The movement that would create this amendment had its roots 80 years earlier. In the 1840s, the American women's rights movement began and the first women's rights convention was held in Seneca Falls in 1848. The most controversial resolution of the convention was that supporting women's suffrage. In the end, only 1/3 of the attendees signed the resolution supporting women's suffrage, in spite of the fact that people such as Frederick Douglas argued in favor of it. But as time went on, the issue became a solid plank of the women's rights movement. Two national women's suffrage organizations were eventually established in 1869. One was led by Susan B. Anthony and Elizabeth Cady Stanton and the other by Lucy Stone. There was violent rivalry between the groups for decades.
Controversy and Division
Unity and Militancy
Eventually in 1890 the two groups joined forces under the leadership of Susan B. Anthony.
For many years, the women's suffrage movement worked through the political and court systems. But progress was slow. In 1916 the National Woman's Party was formed, a militant group that engaged in picketing, chaining themselves to the White House fence, and hunger strikes to gain attention for their cause. These methods proved effective, and the Nineteenth Amendment was passed just four years later, in 1920.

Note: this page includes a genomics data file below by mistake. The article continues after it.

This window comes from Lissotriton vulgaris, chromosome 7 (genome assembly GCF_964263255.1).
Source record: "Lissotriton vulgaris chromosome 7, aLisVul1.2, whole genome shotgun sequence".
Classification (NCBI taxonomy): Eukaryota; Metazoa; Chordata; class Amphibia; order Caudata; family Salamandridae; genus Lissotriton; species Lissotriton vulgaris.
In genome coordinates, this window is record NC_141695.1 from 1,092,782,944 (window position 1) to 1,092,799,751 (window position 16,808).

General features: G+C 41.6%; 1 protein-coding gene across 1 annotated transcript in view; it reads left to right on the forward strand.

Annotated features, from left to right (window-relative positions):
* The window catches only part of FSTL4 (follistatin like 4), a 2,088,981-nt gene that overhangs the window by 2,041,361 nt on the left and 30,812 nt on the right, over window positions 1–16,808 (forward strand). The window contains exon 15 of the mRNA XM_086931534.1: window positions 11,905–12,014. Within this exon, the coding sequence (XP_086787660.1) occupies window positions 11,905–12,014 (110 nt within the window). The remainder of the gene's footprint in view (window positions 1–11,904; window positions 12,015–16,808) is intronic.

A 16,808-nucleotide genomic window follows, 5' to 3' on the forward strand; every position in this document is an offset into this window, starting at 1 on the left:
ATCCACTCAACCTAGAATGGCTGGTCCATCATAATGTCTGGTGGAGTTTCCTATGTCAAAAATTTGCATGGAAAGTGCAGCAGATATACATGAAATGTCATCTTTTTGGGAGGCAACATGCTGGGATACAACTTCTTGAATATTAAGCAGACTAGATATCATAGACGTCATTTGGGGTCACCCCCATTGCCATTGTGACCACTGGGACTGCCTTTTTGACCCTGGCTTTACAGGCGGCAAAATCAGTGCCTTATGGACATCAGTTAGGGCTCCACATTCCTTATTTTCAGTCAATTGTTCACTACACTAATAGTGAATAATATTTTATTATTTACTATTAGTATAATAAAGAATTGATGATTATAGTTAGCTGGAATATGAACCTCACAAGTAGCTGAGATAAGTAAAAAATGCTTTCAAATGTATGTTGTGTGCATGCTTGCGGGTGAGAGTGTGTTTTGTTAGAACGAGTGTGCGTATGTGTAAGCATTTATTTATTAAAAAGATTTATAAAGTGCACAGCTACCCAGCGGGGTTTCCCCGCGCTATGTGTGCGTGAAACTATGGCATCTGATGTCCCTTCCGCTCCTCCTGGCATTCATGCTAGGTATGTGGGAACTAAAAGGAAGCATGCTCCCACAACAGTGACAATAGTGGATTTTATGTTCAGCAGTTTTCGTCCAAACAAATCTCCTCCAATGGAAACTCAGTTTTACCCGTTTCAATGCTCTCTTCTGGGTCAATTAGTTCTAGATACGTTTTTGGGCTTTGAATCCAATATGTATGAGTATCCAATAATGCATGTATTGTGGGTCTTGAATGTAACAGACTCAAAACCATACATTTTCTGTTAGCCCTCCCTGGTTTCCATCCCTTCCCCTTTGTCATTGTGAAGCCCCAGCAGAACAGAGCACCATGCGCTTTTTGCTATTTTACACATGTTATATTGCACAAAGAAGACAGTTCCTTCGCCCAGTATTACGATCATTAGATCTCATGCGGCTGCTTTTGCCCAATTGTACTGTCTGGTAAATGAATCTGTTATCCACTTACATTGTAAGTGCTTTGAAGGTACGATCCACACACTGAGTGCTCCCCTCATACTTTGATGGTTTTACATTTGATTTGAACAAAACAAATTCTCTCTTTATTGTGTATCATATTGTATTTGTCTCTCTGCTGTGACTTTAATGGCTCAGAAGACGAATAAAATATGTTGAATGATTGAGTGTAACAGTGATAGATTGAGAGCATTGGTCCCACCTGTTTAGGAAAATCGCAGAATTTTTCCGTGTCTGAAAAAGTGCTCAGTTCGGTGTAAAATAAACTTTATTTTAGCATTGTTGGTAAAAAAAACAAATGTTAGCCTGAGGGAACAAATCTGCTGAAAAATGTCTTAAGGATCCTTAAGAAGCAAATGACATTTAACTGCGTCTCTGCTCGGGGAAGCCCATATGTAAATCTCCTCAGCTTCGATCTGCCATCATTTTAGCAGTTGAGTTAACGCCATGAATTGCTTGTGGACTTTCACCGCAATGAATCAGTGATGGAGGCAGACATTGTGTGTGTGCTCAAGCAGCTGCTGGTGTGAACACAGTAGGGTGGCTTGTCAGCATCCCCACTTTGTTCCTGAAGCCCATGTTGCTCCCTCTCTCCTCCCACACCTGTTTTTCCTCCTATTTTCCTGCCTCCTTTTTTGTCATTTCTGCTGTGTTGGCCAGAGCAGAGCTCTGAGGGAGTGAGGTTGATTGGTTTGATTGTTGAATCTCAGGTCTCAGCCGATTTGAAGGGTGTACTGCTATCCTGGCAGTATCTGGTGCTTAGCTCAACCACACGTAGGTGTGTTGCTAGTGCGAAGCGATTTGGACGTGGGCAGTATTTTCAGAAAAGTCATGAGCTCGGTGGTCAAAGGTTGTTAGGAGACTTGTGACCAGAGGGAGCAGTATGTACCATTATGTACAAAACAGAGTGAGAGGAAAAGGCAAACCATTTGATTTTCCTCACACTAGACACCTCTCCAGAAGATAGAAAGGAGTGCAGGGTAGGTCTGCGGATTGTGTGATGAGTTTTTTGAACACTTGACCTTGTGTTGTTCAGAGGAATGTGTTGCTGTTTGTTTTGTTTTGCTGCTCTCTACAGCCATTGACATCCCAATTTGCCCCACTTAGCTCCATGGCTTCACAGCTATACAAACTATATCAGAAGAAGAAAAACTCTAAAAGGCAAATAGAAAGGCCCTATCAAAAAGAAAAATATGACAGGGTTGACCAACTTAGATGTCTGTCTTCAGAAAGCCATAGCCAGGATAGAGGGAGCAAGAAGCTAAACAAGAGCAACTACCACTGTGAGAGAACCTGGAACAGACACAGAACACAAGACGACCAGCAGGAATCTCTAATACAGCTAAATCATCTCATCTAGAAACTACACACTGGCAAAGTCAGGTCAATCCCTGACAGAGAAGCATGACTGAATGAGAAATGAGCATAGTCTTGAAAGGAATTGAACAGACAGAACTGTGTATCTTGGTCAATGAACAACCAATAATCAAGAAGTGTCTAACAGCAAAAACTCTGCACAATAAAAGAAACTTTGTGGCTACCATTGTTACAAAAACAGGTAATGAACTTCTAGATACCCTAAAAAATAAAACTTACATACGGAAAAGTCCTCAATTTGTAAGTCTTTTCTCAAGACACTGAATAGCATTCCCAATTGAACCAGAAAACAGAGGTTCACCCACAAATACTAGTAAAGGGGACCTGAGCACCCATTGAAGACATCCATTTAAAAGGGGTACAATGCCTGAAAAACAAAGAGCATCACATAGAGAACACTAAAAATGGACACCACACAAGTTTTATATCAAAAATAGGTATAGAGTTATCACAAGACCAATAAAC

|American Women's Suffragette Badges. NWHM.|
The British militant group, the Women's Social and Political Union, formed in 1908. One of the actions of the WSPU was to have a permanent affect on women's jewelry and accessories: They purposely chose a noticeable, attractive color scheme for the women's suffrage cause.
A brilliant tricolor theme was chosen for the WSPU activities. Mrs. Pethick-Lawrence, co-editor of the weekly newspaper Votes for Women, wrote in 1908:
|Rosette belt. Museum of London.|
The colours enable us to make that appeal to the eye which is so irresistible. The result of our processions is that this movement becomes identified in the mind of the onlooker with colour, gay sound, movement, and beauty.
American and British suffragette badges shared the penchant for purple, but where British ladies paired it with green, American ladies added brilliant yellow. Both color schemes fulfilled their purpose: they were noticeable!
Many suffragette badges were simply metal lapel pins, but some were beautiful ribbon badges. I offer both American and British suffragette badges in my shop.